Consider the following sentence from George Levine's Darwin Loves You:
"Who," asks Max Weber, "who—aside from certain big children who are indeed found in the natural sciences—still believes that the findings of astronomy, biology, physics, or chemistry could teach us anything about the meaning of the world?" (33).
It summoned my Inner Soltan.* Did Weber really write:
Who who—aside from certain big children ...
Of course he didn't. But I'll be damned if that second "who" didn't trip my alarms. Why? Because it doesn't exist! Levine has committed academic fraud! He inserted into the sentence a word which did not appear in the original! I know what you're thinking: "Scott, he did it for the sake of elegance." I agree. The correct version is ugly:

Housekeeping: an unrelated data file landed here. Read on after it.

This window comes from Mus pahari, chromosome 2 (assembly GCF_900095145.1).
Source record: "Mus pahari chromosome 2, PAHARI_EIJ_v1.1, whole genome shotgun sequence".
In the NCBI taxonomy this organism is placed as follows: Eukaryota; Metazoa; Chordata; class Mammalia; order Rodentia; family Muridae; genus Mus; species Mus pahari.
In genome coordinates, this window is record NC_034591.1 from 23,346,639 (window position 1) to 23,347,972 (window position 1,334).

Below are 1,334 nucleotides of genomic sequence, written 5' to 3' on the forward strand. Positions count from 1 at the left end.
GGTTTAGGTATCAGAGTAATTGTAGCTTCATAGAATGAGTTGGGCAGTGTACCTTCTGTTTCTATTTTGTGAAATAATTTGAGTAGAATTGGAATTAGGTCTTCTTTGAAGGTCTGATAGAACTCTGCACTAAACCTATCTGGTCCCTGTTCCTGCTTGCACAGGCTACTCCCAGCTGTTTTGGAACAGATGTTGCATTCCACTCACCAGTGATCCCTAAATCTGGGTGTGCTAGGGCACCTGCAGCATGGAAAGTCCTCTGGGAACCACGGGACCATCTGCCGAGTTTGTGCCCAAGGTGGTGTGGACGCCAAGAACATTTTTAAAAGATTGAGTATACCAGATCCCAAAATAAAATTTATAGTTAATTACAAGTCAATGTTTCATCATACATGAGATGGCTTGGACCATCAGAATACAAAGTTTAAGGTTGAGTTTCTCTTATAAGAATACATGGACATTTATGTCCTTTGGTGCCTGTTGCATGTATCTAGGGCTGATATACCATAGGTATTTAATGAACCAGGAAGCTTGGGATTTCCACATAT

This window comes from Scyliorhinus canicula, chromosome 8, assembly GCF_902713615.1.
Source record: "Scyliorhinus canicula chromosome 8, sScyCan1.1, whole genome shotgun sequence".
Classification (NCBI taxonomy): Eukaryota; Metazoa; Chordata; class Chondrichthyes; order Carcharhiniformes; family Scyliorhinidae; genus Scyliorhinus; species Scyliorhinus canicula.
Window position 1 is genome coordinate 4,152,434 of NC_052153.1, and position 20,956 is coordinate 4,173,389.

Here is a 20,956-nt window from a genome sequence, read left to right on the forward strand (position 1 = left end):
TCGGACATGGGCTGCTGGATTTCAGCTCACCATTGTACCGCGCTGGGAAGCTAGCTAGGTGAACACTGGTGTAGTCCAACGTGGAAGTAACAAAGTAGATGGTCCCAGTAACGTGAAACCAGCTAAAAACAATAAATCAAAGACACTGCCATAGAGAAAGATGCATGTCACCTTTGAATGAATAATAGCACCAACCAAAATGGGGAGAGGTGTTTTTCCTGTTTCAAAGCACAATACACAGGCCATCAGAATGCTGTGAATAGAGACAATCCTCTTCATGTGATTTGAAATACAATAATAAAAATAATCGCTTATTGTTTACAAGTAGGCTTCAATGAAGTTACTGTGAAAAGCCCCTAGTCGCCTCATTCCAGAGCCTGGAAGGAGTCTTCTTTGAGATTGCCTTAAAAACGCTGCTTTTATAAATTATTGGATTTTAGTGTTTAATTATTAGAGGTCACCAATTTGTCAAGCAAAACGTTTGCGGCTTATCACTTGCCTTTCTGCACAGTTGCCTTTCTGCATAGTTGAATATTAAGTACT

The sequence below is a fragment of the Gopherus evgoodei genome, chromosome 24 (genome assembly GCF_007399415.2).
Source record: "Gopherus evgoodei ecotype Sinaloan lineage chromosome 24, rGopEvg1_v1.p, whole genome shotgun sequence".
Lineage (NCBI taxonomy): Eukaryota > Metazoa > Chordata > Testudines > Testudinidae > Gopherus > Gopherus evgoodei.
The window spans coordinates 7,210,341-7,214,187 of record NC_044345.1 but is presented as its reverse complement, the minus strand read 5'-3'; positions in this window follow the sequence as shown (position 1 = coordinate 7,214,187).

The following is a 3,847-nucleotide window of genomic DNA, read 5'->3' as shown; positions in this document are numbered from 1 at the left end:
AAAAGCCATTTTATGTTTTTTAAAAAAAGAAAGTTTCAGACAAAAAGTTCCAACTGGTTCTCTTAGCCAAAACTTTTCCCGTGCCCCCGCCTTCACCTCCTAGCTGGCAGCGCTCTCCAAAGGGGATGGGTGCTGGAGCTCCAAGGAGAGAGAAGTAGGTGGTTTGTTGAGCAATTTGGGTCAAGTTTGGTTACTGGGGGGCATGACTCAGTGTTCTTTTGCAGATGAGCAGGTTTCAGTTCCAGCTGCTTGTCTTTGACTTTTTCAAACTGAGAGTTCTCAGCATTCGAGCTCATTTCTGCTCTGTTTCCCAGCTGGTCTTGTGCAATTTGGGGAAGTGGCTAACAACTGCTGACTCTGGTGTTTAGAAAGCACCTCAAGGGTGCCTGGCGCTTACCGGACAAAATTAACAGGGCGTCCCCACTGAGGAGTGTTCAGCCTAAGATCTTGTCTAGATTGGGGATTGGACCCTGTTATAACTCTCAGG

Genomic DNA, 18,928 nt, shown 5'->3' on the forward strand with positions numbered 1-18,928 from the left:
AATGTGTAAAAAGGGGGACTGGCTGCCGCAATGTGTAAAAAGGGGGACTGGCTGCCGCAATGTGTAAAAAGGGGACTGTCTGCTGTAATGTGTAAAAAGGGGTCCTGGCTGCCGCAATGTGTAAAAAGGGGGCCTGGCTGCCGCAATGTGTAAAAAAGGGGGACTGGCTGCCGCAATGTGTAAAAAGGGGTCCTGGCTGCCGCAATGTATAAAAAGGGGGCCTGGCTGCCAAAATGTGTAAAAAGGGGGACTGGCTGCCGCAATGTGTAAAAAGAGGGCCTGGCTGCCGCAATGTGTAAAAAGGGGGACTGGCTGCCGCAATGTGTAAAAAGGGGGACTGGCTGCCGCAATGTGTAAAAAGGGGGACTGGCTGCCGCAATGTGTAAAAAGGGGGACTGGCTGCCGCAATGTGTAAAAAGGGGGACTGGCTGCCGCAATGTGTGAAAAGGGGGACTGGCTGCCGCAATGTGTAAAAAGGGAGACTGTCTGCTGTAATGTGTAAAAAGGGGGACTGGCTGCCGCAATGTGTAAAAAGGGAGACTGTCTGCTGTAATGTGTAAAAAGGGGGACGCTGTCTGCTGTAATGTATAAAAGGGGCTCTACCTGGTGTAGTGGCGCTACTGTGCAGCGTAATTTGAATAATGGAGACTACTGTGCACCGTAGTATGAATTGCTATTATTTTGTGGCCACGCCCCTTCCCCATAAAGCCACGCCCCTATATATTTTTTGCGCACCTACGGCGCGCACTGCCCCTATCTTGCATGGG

"Who," asks Max Weber, "[w]ho—aside from certain big children ... "
But it has the benefit of being correct. The incorrect version is merely superior prose and that's something for with up which I'll never stand put.
*I recommend an Inner Soltan to anyone in a field in which the deportment of words is important. It pre-analyzes your prose and suggests the revisions required to keep the actual Soltan at bay. Very handy.